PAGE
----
While we have a president in his 70s and three projected contenders in the 2020 well into their 70s, unless you’re running for president, getting old in America isn’t easy. Ageism in the work place, being shoved aside as “irrelevant” when it comes to opinions and experience, etc., begins to wear on folks.
But when it is in the American church, it’s another level of heartache and, quite frankly, disgust.
I remember a few years back having a friend call who was a pastor in his late 50s. I could hear the fear in his voice because he was looking at trying to pastor another church and he was not being considered because of his age.
Then, there is this very real story of out of Minnesota where there is a fight in the media over older members of a Methodist congregation who are being moved aside for the church to be closed and then “rebranded” and reopened in a few months.
This follow up piece from Christianity Today gets into the larger issue of aging in the American Church.
It’s a careful balance to be sure, but if we could set aside the discussion on “butts and budgets” for a moment and the “branding” of the younger American Church, could we have a real talk?
There are a couple of places I would like to celebrate because they truly work to be intergenerational in their approach.
One is my home church, Church of the Apostles, in Alabama. It’s a 20 year old church that has done an amazing job having all ages worship together and work together. I have a men’s Bible study I attend weekly where I was the youngest member by far (at age 53 at the time)… then some 40-something punk shows up and wrecks my standing… but that’s another story.
The second of two services on Sunday morning is geared for families since that is when the children’s ministries are offered. The children’s ministry is robust in its teaching of the Bible and the church. Then, all children are brought back in to celebrate the Eucharist with their families. It is noisy, hectic… and immensely beautiful.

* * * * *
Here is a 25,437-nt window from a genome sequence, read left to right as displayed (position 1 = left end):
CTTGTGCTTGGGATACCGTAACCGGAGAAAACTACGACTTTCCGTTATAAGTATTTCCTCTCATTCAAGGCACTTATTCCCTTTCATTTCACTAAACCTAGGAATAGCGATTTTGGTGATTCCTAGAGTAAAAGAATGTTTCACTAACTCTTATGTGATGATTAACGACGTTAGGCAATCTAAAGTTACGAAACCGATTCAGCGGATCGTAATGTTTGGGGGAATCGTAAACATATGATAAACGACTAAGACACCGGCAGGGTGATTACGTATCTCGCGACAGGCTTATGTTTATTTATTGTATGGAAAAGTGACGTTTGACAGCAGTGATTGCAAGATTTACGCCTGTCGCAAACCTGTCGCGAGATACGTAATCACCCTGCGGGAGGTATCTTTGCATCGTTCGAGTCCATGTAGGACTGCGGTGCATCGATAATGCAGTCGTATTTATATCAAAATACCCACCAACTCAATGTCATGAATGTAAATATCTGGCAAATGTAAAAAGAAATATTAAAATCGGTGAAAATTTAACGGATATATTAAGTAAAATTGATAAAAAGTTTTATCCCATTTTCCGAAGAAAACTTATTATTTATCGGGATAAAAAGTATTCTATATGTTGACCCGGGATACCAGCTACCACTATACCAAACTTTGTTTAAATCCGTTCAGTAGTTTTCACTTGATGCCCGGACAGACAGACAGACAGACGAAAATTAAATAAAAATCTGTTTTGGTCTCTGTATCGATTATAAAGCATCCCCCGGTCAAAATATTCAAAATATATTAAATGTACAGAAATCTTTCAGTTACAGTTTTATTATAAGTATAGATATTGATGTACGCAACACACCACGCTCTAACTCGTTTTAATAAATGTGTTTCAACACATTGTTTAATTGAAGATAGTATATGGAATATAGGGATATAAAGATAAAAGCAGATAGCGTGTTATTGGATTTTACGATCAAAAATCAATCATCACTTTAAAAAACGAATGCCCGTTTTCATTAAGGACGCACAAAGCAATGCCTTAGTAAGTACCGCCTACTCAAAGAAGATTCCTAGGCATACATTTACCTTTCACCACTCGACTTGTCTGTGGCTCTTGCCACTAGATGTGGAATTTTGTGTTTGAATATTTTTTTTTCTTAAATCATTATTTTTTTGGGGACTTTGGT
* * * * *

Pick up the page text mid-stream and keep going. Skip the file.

The second church I want to give a shout out to is First Assembly of God in Rolla, MO. My parents needed to move to Rolla for health reasons and the first Sunday we took them to this church it was home to them. It was a very hard move for my parents. They had lived 50 plus years in the same town and now they were in a completely new place.
That first Sunday we attended the second service which was billed as being more “traditional” (for Assemblies of God, at least). The songs were familiar. The preaching was powerful. My dad sat in the pew (he is unable to stand for long) and lifted his hands in worship. It was amazing.
They immediately folded in my parents into their life as a church. Though my parents can’t always get to the worship service, someone from that church visits them about every week. My mom is currently in the hospital and I know someone from the church has visited her almost daily.
This isn’t a “small” church. They have two very full services. They are intergenerational as well. They have an afterschool program reaching the community, as well as a robust college ministry for the nearby college campus.
They take care of the “parish” where they are placed, so to speak. And they do it well.
I am also thankful for these two examples because they are from two very different church traditions. It’s not one “denomination” that has this “right.”
Let’s not leave ANYONE behind… including those who are aging.